You’ve worked with just two directors, Ben Taylor and Jim O’Hanlon, since the show began. Did you let them get on with it on set?

Delaney: Ben did every episode of the first three and Jim did every episode of the last one, so that was hugely helpful. We’ll talk to the director a little bit, whisper in his ear, but we’ll also send them early drafts of scripts and beg them for notes. Everybody works on everything.

Horgan: They are both smart, funny and ambitious but it’s very hard to not [get involved]. It was always collaborative. Because Rob and I are involved throughout prep, when it comes to casting, locations, costume, design and all of that, we’re all over it. Once we’re on set, there’s not a huge amount of time to do anything other than muscle your way through it.

Was there any improvisation when shooting, or did it stay true to script?

Delaney: We’re not really an improvising set, which is not a good or a bad thing — it’s just a function of the amount of time we have to shoot. David Mamet would see the way that we make our actors read dialogue and be like, “Jeez, relax guys!”

Horgan: When we’re writing it, it always begins in conversation. Then once we get that down, we read through it and if it doesn’t sound like real, proper conversation then we keep fucking around with it until it does. We work very hard to make it sound like genuine talking, and not like lines. We love when things sound slightly off. It helps with the reality of it.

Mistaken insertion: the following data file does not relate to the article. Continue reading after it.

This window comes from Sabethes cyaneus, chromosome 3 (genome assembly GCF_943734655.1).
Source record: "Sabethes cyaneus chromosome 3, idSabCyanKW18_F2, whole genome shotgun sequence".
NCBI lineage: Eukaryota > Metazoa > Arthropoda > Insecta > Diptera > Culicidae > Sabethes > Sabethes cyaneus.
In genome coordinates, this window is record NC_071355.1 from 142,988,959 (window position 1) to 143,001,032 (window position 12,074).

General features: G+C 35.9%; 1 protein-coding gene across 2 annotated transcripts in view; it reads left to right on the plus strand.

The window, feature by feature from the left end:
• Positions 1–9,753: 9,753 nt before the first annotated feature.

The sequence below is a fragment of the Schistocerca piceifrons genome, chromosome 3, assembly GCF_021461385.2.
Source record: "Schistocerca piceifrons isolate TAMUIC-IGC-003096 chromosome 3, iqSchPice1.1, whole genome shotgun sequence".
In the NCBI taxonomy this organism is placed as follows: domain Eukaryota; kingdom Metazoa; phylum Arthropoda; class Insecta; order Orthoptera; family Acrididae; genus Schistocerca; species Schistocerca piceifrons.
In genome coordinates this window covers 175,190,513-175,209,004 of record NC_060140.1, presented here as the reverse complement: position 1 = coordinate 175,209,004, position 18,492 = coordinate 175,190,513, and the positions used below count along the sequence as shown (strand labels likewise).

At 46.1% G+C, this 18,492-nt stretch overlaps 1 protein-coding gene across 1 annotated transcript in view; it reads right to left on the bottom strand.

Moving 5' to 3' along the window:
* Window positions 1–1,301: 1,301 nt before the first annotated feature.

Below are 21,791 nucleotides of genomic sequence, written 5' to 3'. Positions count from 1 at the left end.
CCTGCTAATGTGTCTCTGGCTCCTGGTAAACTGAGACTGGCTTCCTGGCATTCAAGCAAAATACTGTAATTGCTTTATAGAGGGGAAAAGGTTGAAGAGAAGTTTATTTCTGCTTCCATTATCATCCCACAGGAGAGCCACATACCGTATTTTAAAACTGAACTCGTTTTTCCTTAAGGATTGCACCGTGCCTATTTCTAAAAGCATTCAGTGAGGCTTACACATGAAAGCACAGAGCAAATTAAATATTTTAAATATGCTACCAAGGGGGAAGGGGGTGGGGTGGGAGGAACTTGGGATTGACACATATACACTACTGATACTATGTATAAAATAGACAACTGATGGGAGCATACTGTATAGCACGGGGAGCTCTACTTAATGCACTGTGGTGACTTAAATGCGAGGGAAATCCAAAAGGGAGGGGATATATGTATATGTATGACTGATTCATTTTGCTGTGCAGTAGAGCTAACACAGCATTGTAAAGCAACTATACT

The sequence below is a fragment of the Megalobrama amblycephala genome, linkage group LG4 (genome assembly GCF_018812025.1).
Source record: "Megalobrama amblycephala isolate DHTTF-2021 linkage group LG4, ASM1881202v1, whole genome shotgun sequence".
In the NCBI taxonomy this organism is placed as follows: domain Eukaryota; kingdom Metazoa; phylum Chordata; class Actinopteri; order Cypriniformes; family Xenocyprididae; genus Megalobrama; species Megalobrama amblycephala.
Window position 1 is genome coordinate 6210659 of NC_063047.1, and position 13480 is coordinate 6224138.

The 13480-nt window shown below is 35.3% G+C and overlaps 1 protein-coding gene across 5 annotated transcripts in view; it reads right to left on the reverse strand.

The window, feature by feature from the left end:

How did the show evolve as you got to know each other better?

Delaney: I feel like the biggest evolution in the show was that we got to a point where we were unafraid to have an episode that combined something sad or pathetic with something silly and wacky. We became confident that those things could work together. The first series of Catastrophe could have been a play, it was about head-to-head dialogue. By the end, we started to revel in the larger outdoor set-pieces that could only be on television or in a movie. In the beginning, if you’d asked me, I’d have said, “We don’t need to do that. It’s about the words and the feelings…”

Horgan: Even in the second series, it was all about the language and keeping these conversations running. And as we went on, we were noticing there was none of that stuff in the episode, or even in the season. I guess that’s the evolution of it — realising that, tonally, you can mix it up.

Now the show is over, would you like to do more?

Delaney: I think of the show extremely fondly and I miss doing it. That said, you could look at the four seasons and you would know how I feel about marriage, how I feel about parenting. So I would personally fear that I would be repeating myself and I don’t want to do that.

Horgan: There was the odd moment here and there where we’d come up with something and we’d be like, “Oh no, shit, we did that in season two.” There was enough of those to be a little bit worrying. I feel like where we go to at the end with Sharon and Rob, where we took them and what we did to them, is very satisfying. It felt like we’d done our job.